You may be wondering what my excuse is this time. I have a semi-good one, I promise. The past few months I’ve been plowing through the gargantuan housekeeping project of purging my possessions and reorganizing my apartment. The clutter was getting too hard to live in.
Here’s what my place looked like a couple of years ago. Prepare to be horrified. It still looked about the same when I started cleaning up–the mess had just moved around.
My goal was to open up floor space by getting rid of things, using more vertical space, and giving everything a home. I’d say it worked pretty well!
The biggest task was dealing with my books. Weeding my book collection involved a lot of nuanced, intuitive decisions that balanced various factors. To help myself make the tougher decisions, I paid attention to the questions I found myself asking and made a sort of flowchart, which I’ve posted here. Maybe you can adapt it for your own purging projects. In the end I took about twenty storage boxes to Half Price Books.
I planned my new furniture arrangement by cutting out bits of graph paper to represent the furniture and placing them on a graph paper map of my apartment. The next time I rearrange, I’ll use home design software, like Sweet Home 3D.
But that probably won’t be until I the next time I move. Nearer term phases of this housekeeping project will involve replacing the storage boxes in my closet with nicer containers, scanning and purging my papers, and decorating.
Looking back at this whole process shows me something I hadn’t really believed, that a simple decision (and a lot of work) can make a substantial difference in one’s way of life. Normally I think of people’s life patterns as consequences of their fairly stubborn strengths and weaknesses, so changing an external factor, such as moving to a new city, won’t typically solve their problems, unless they’re moving out of an abusive environment. But this project has turned my apartment from a frustrating, depressing place to live into one that can inspire me with few obstacles. It’s been several weeks since the majority of the project has been completed, and my apartment has stayed in its new orderly state, so I have hope that it will continue.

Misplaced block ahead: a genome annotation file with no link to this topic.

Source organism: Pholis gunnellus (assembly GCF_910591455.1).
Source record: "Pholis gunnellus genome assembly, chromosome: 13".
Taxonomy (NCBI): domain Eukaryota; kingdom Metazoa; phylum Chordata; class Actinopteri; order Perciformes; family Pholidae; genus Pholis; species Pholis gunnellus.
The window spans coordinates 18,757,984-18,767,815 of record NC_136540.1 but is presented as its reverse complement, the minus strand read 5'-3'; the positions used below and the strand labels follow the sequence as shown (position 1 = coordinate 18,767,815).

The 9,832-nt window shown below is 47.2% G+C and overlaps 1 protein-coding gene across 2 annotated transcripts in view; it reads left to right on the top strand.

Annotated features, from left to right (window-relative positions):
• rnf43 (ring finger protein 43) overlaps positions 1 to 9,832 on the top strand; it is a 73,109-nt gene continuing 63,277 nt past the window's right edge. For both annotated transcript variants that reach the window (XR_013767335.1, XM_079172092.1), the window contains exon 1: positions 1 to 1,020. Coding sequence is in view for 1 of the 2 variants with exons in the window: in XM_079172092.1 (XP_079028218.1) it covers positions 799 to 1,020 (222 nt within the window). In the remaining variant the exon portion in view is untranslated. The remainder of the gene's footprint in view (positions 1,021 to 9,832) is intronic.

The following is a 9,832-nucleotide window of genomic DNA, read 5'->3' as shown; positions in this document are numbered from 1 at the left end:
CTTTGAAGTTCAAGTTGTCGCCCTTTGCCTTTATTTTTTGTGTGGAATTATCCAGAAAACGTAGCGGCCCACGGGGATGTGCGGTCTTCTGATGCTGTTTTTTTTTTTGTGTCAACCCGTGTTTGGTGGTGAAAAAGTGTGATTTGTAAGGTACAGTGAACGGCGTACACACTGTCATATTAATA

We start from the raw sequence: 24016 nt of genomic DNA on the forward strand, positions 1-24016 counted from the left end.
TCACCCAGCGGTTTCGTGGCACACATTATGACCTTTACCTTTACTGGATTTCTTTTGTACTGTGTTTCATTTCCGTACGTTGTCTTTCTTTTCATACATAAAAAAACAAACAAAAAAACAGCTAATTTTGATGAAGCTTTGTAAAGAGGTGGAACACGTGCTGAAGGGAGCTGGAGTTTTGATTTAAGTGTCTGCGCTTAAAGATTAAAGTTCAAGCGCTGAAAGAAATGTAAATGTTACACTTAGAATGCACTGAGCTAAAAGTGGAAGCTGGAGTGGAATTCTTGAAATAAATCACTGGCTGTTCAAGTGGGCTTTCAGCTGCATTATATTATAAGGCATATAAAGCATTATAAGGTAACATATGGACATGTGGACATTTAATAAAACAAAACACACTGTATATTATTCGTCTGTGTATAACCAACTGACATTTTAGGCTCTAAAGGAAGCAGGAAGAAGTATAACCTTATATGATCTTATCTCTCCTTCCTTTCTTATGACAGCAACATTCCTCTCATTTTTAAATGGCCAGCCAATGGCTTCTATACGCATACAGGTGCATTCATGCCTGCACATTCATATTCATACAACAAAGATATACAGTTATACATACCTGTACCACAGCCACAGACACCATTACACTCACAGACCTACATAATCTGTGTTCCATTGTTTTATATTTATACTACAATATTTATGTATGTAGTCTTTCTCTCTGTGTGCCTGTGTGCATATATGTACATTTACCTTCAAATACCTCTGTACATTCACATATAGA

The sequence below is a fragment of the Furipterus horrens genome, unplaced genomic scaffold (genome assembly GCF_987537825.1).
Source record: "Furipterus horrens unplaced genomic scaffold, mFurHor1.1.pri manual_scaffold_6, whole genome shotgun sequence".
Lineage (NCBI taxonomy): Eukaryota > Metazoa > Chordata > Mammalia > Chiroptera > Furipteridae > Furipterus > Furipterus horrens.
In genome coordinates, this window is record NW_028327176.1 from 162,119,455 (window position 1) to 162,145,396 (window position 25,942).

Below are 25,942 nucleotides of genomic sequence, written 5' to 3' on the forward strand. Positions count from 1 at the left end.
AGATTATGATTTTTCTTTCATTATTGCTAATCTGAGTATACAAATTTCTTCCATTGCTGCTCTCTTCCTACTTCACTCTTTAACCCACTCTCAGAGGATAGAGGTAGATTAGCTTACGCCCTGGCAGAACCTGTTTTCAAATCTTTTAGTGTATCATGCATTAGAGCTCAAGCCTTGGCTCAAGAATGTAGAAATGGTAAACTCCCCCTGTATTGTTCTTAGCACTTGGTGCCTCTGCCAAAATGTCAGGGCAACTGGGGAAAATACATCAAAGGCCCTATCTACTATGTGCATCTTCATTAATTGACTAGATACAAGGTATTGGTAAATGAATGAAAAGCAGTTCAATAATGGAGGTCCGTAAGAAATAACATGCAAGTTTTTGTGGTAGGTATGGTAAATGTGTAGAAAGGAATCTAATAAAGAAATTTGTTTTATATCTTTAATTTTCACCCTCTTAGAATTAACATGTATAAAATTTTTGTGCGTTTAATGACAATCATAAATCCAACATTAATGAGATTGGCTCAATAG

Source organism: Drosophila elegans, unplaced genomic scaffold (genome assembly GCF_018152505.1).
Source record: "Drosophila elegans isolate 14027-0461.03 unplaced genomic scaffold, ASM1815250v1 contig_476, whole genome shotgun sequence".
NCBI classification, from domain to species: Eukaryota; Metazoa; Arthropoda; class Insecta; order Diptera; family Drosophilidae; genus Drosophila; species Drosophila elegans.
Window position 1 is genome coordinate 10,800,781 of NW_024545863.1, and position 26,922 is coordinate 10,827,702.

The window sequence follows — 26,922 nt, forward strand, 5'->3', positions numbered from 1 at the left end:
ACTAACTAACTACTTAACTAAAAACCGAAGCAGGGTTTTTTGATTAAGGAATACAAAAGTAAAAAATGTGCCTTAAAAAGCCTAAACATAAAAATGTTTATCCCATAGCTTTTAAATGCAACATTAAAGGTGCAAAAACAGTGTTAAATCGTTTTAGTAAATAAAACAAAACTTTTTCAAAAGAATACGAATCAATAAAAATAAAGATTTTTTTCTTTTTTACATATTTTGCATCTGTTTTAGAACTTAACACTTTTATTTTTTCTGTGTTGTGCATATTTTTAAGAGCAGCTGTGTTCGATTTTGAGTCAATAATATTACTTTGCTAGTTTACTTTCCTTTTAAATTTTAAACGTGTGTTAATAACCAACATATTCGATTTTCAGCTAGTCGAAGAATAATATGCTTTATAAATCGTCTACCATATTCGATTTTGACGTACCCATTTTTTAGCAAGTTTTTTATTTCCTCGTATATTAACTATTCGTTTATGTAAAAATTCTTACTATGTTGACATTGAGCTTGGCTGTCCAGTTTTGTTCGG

Ordering my apartment has also helped me order my project work. My books were the catalyst. People own books for different reasons. Mine are mainly tools for my projects. While I was sorting through my hundreds of books to decide which ones to keep, I was faced with a fundamental truth about my projects: I have unlimited project ideas and only limited time. Often when I come up with an idea, I imagine myself blissfully working on it with loads of uninterrupted time sometime in the unspecified but relatively near future. Well, I don’t have overlapping futures in which to actually do that for every idea. While I’m better at working through my projects than I was, if I want any chance of completing all the ones I care most about, I’ll need to tighten things up more.
So I cycled through another iteration of my overall project strategy. To make sure I knew which projects I really care about, I started a list of my top 40 projects. I assumed each one would take a year, and I made a conservative estimate of my lifespan. So far I’ve filled in almost 30, and I’ve covered most of my main topics, so the prioritizing is going well so far.
I also came up with a better project workflow. Organizing my apartment helped me identify the typical contexts in which I work on my projects, and that led me to think about them in terms of an assembly line. For example, I usually do some work in my car during lunch, and there it’s easy to read or write when I only have to consult my head. Taking notes on books is harder. So when I get to a notetaking phase, I move the project to my computer at home. To get through the projects faster, I’m trying to limit myself to one at a time per context.
My transformative housekeeping project has made this winter a good one, despite the bone-chilling cold. But the next time I get wrapped up in a long project, I don’t want to neglect the website like I did this time. I’d like to post at least once a week. Fortunately, my current writing practices are making this more likely. So I’ll see you in a few days on a completely different topic!
You could just have expanded your home in a 4th dimension. Why didn’t you do that?
That’ll be a later phase. I had to sell my books to pay for the 4th dimension expander.